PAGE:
10 Songs That Could Easily Be Romantic Comedies

Paging Zac Efron, Julia Roberts, and Rachel McAdams


    This article previously ran in February 2014. We’re reposting for Valentine’s Day.

    Tomorrow is Valentine’s Day, so that obviously means we’re supposed to watch syrupy romantic comedies and eat licorice and write love letters and make mixtapes and do anything and everything seen in a John Hughes movie. Truth? I love all that stuff. I’m a cynical bastard about pretty much everything — you should see me when the brunch line’s too long and my friends insist we wait; it’s like 10″ nails on a chalkboard — but when it comes to sensationalized love? I eat it up.

    No surprise then that one of my favorite films remains Cameron Crowe’s Singles. Or that long before Napster and AOL, I once created an entire cassette of songs taped from similar fare I would catch on HBO or Cinemax by holding my Talkboy up to the TV speakers. (How else was I supposed to get The Boombox Song, as I once called Peter Gabriel’s “In Your Eyes”?) Of course, I’m a long sufferer of the Cusack Syndrome, where I remain convinced that the only way to a girl’s heart is through music.


    So, tired of all the think pieces and negative lists around this time of year, I decided to focus on something positive: 10 songs that I’ve always thought could be solid romantic comedies. Like an idiot, I dreamed up a cast for each entry, wrote up a story based on the lyrics, and even included some smarmy taglines for good measure. It was fun playing Hollywood producer, okay?


    If there’s anyone to blame for this, an editorial that some might consider a crime against humanity, I point to my mother and father. I’m pretty convinced my mother would cry at any of these films and that my father would even revisit a few repeatedly, sort of like he already does with Bandits, Wedding Crashers, and Bridesmaids. See where I get this obsession?

    Happy Valentine’s Day, folks.

    –Michael Roffman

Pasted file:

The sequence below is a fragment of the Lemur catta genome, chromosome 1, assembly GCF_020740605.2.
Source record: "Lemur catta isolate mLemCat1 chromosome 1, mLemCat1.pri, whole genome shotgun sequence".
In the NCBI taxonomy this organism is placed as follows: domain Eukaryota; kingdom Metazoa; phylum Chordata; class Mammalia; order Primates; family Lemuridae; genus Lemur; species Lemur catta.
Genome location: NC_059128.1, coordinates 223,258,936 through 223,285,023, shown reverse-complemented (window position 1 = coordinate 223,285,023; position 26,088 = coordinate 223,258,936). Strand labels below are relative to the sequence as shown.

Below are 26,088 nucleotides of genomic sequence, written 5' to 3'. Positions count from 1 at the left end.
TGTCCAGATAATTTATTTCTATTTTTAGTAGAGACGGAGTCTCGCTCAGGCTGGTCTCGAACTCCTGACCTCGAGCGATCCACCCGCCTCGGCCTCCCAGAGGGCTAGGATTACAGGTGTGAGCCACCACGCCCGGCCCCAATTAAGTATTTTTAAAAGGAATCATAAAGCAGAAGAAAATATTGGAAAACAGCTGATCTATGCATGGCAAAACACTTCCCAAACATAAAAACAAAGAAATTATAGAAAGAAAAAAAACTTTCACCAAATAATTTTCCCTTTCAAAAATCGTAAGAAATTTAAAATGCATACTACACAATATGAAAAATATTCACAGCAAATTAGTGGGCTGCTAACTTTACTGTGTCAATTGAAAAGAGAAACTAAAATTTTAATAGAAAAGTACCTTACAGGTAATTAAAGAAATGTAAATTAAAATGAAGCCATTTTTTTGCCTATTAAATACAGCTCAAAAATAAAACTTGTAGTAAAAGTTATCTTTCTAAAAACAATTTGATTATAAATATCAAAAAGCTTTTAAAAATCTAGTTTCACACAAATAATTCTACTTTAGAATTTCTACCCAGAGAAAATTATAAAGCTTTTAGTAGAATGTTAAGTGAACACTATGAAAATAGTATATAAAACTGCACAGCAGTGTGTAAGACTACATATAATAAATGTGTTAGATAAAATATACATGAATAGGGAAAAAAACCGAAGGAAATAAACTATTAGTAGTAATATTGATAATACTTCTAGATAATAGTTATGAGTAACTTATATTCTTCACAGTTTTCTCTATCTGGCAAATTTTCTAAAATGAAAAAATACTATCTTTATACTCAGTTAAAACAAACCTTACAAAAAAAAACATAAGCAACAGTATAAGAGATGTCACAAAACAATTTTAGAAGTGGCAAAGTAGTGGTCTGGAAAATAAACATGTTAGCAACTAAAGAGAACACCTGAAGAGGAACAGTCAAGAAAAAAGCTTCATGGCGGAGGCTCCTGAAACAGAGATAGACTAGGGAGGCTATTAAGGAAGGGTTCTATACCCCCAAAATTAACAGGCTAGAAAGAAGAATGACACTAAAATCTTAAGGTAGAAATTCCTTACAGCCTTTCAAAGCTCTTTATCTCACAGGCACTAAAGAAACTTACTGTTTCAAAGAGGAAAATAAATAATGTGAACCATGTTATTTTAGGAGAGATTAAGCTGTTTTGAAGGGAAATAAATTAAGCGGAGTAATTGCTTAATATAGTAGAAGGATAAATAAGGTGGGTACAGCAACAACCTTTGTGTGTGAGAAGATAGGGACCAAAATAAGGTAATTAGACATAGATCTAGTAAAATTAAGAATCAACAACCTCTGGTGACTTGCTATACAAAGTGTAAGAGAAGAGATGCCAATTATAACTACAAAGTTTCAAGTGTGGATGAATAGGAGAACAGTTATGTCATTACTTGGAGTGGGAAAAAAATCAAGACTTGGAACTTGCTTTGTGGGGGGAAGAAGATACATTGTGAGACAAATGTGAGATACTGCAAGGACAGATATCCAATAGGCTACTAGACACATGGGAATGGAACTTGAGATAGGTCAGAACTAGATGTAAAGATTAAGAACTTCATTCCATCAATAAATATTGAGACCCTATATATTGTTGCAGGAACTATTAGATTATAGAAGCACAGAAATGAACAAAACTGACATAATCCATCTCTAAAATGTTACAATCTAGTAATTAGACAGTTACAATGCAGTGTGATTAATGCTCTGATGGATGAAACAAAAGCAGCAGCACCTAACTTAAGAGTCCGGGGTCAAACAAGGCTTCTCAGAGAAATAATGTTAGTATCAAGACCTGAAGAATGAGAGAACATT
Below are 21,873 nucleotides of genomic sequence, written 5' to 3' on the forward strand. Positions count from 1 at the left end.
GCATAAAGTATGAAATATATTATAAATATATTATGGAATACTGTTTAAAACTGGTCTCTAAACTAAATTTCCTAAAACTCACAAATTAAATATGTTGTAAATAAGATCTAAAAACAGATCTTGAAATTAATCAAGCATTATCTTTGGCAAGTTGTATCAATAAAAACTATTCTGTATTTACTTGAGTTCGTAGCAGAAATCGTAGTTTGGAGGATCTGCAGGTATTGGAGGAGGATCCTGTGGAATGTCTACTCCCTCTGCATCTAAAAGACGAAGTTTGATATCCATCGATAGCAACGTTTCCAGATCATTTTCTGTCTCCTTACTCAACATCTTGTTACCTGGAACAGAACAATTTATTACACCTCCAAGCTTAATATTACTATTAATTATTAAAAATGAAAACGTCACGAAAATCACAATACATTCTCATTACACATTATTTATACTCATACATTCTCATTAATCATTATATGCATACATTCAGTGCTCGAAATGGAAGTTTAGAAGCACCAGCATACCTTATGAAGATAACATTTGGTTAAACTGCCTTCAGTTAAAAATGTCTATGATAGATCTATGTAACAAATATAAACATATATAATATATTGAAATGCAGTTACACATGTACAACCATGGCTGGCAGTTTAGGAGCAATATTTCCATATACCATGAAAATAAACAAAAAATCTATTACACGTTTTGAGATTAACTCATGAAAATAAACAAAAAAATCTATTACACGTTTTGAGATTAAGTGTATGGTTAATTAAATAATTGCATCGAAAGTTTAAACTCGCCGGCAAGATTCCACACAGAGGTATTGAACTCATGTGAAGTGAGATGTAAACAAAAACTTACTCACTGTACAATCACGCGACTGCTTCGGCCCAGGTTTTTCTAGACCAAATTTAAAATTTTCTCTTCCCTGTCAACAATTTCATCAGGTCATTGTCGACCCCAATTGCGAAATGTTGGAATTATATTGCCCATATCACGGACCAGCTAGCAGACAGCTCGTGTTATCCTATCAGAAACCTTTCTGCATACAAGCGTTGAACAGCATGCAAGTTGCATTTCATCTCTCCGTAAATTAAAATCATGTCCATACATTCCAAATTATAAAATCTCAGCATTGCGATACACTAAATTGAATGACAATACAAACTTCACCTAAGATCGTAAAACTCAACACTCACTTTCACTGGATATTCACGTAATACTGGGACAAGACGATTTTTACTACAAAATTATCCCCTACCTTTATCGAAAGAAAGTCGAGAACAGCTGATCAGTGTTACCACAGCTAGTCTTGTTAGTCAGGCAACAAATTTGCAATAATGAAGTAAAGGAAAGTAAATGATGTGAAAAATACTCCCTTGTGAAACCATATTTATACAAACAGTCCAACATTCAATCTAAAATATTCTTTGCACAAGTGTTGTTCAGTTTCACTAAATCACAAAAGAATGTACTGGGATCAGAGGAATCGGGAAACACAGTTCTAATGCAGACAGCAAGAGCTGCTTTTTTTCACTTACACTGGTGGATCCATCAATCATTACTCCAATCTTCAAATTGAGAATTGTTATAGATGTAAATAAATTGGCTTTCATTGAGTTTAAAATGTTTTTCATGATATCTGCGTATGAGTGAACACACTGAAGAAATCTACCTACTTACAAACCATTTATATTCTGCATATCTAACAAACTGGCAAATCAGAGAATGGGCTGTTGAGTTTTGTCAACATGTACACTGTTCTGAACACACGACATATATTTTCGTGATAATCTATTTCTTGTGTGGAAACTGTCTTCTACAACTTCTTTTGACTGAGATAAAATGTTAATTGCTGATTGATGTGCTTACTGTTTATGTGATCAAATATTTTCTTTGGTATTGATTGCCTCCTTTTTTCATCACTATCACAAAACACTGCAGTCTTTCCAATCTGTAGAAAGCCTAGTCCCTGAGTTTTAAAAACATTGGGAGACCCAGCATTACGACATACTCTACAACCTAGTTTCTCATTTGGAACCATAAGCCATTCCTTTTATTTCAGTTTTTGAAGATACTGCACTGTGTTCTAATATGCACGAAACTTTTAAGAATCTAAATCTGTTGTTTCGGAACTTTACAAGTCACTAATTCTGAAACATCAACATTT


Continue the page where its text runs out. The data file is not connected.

“Spin the Bottle”

    The Juliana Hatfield Three


    Cast: Emma Roberts, Channing Tatum, Billy Crystal, and Eric Roberts

    Story: Struggling to pay college loans, Diana Lawrence (Emma Roberts) juggles three different jobs: a daytime waitress, a fashion writer, and a late-night bartender at a night club. When rising film star T.J. Banks (Channing Tatum) throws an event at the club, his party jokingly starts a risque game of spin the bottle. Seeing her advantage, Diana tosses a secret note inside the bottle, which tips off a rags-to-riches affair that lasts more than just five minutes in the closet. Naturally, his middling agent, Jackie Greaser (Billy Crystal), does not approve.

    Tagline: “Bottom’s up!”

    Does the band make an appearance? Hatfield plays the single mother of Emma Roberts and has a great scene with her estranged father, Eric Roberts, who charms critics in a telling role.


    Happy ending? It’s up to the bottle.

    Fun fact: This song appeared on another romantic comedy’s soundtrack — Ben Stiller’s Reality Bites.

    “Desire Lines”



    Cast: Justin Long, Aubrey Plaza, Steve Guttenberg, and Louis C.K.

    Story: Kansas-bred Devon Glory (Justin Long) has just accepted a job at a prestigious law firm in downtown San Francisco. While out celebrating alone, he befriends a narcoleptic college student named Sheila Green (Aubrey Plaza), who shows him how to be young amidst the wild sides of the city. The only problem is that she keeps passing out at random intervals, leaving him to his own devices. It’s Martin Scorcese’s After Hours meets Woody Allen’s Annie Hall in this midnight comedy about love at first snooze.

    Tagline: “Walking free, come with me.”

    Does the band make an appearance? Bradford Cox plays a heroin dealer in the Castro District, who leads them to the West Coast Drug Czars: Guttenberg and C.K. in a match that Entertainment Weekly’s Owen Gleiberman calls “delightfully tacky.”

    Happy ending? Let’s just say there are zero nightmares for Plaza.

    Fun fact: Deerhunter’s music has yet to appear in a Hollywood production.